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In 1983, a “minor planet” was named in honor of a North Dakotan who had died three years earlier in Medora.

Ralph “Doc” Hubbard probably did more than anyone else to help young American boys understand and appreciate the culture and heritage of Native Americans.

In the 1920s, he organized Indian dance troupes that toured the U.S. and Europe and, in 1927, wrote the “American Indian Craft” section to the Handbook for Boys that was second to the Bible in book sales.

Later, Hubbard built Indian museums at Wounded Knee in South Dakota and at Medora.

Ralph Hubbard was born on a Seneca Reservation on June 22, 1885, in East Aurora, N.Y., to Elbert and Bertha (Crawford) Hubbard. When he was 10, his father began a printing and book binding business that he called Roycroft.

One of the highlights of his youth was attending Buffalo Bill’s Wild West Show. At the show, Buffalo Bill Cody saw the Hubbard family and rode his horse over to them and took a bow. Cody also gave the family a large photo of himself that Ralph Hubbard kept and treasured.

In 1902, Hubbard’s parents divorced and he moved with his mother to Buffalo, N.Y. That summer, Hubbard and his maternal grandmother decided to travel west to visit his uncle, Elmer Crawford, who owned a ranch near Billings, Mont. On the way, they spent two days in Medora and young Hubbard became enchanted with the area.

While in Montana, the teenager made a trip to the site of the Battle of the Little Big Horn. Every summer, he returned to his uncle’s ranch and each time spent more time in Medora.

When Hubbard became old enough, he filed a homestead claim in Montana. He then sold the land to buy a ranch near Boulder, Colo. His western experience kindled the Native American blood that flowed through his veins — his great-grandmother was Mohawk.

Hubbard learned as much as he could about Indian culture and customs and, in 1913, began teaching Indian dance at his ranch. Hubbard also began working on his master’s degree at the University of Colorado.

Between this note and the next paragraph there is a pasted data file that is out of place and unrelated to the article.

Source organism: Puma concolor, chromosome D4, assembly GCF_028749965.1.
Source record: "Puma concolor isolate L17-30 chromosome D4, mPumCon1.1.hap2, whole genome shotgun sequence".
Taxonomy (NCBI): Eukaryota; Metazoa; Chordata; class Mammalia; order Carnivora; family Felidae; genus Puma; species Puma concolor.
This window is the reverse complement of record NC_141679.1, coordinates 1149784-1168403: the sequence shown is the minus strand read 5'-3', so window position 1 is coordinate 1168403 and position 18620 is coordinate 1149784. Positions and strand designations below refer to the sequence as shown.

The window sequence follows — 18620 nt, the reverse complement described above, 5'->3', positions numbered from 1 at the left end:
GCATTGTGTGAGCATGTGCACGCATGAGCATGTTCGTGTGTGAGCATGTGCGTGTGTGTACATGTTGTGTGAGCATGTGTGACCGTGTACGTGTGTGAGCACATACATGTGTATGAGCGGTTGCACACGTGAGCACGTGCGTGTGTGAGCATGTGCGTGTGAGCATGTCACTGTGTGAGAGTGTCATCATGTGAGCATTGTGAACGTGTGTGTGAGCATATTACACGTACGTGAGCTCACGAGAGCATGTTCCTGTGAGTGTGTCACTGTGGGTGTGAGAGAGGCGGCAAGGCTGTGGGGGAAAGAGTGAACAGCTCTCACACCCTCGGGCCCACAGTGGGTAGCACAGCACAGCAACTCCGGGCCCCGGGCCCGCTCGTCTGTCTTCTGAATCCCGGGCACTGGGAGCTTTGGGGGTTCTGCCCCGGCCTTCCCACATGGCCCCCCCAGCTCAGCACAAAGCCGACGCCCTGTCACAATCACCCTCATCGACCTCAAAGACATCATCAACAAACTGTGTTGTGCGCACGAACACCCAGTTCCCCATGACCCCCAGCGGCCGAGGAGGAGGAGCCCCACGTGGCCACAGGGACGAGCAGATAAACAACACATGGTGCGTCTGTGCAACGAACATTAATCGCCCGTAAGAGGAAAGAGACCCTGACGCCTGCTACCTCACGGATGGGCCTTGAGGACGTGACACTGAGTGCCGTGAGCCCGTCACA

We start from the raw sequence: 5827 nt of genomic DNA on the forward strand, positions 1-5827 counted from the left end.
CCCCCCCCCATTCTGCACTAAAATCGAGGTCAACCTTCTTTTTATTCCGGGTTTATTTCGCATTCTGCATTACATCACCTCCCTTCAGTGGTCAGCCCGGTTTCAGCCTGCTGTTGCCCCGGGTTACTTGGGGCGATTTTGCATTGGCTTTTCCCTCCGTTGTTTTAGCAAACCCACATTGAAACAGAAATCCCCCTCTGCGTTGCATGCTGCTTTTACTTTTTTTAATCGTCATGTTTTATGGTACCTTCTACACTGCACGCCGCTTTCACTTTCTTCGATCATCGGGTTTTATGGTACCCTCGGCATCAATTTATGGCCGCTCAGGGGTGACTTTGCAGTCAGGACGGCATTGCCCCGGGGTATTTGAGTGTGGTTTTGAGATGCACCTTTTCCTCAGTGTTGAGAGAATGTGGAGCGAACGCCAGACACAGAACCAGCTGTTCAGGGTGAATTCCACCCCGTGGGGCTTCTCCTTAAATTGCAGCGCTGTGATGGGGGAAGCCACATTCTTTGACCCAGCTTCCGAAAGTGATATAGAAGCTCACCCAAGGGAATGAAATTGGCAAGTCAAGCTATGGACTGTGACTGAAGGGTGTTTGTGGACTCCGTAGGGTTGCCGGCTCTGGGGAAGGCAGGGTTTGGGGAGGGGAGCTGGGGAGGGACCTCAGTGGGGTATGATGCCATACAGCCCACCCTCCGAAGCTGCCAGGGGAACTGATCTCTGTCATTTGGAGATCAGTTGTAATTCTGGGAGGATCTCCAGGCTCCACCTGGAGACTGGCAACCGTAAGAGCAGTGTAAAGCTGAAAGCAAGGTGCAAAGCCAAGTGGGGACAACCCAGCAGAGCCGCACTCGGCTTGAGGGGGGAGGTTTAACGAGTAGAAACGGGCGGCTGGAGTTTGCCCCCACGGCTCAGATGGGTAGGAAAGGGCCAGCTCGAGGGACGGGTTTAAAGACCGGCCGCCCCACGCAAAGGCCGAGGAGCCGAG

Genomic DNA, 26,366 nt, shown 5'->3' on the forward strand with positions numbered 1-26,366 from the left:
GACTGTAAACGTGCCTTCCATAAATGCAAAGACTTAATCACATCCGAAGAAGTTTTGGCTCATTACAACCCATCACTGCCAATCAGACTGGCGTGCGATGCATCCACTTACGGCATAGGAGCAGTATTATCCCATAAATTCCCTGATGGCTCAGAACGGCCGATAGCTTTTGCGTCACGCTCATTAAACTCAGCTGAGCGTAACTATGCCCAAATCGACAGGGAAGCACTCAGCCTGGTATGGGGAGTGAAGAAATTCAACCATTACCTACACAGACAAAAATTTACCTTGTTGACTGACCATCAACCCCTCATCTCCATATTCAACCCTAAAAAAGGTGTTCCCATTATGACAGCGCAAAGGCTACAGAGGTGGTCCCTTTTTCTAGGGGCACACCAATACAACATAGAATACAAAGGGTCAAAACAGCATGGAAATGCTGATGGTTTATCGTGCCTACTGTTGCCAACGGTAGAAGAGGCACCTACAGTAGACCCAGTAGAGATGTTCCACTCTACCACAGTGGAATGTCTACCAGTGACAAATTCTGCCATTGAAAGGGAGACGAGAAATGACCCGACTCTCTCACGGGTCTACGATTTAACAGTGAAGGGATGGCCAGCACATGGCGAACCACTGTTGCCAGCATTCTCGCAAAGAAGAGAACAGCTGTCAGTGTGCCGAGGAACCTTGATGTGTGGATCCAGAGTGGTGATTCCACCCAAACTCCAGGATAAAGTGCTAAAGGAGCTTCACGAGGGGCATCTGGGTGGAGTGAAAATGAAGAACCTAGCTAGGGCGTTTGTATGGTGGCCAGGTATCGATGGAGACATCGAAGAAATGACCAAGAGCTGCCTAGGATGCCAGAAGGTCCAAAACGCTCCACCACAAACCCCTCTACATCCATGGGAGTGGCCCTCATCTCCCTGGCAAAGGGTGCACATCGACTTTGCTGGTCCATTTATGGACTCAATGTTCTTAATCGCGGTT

Hubbard also served in the U.S. Cavalry during World War 1.

Hubbard returned to his ranch after the war and continued his study of Indian culture. He also became very active in the Boy Scouts. In 1920, in London, the scouts were to have their first international jamboree. Hubbard brought along 90 boys that he instructed on Indian dance and provided them with costumes.

Their “pony war dance” was the highlight of the jamboree and Hubbard and his dancers were invited to perform at the 1920 Olympics in Antwerp, Belgium. In 1924 and again in 1929, Hubbard went overseas with the Boy Scouts to orchestrate American Indian dance performances.

In 1927, the Boy Scouts manual, called the Handbook for Boys, was set to put out its third edition. Hubbard wrote a section called “American Indian Craft,” which instructed readers how to make a teepee, moccasins, bows and arrows and tom-toms. This edition, with a Norman Rockwell cover, soon became the best selling book in the nation, topped only by the Bible.

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In the 1920s, Hubbard built a summer boy’s camp on his ranch and hired instructors to teach riding, Indian lore, natural history, dancing and drumming. He also was hired by Hollywood to make Indian costumes for western movies.

With the Great Depression in the early 1930s, Hubbard lost his Colorado ranch. In 1933, the Civilian Conservation Corps was founded and Hubbard was hired to organize and lead a group of young Native Americans to travel to reservations and demonstrate Indian dancing and singing. This program brought him back to North Dakota.

Later, Hubbard traveled around the country giving lectures about Indian culture. He also taught high school biology. In 1946, Hubbard moved to Minot and, the next fall, began teaching at the State Teachers College in Minot (now Minot State University).

He remained on the faculty until 1957 and, in 1961, moved to Medora. In 1962, Hubbard was hired by Gold Seal where he became active in the building, stocking, and operating of the Nature and Wildlife Museum. He was also instrumental in building the Burning Hills Amphitheatre.

Hubbard built and stocked another museum at the Wounded Knee Reservation in South Dakota. The museum was burned and its contents looted during the American Indian Movement takeover in 1973. Hubbard’s Medora museum is now part of the North Dakota Cowboy Hall of Fame.

Hubbard died at the age of 95 on Nov. 14, 1980. He may be gone, but he is not forgotten. In 1979, Brian Green wrote his biography “A Man as Big as the West.” Minot State University offers the “Ralph Hubbard Scholarship.”

On May 14, 1983, astronomer Norman G. Thomas discovered a new asteroid in space that he named “Hubbard” in honor of  Hubbard. On June 2, 2009, the Medora City Council changed the name of South Third Street to “Doc Hubbard Drive.”

(Written by Curt Eriksmoen. Reach Eriksmoen at cjeriksmoen@cableone.net.)

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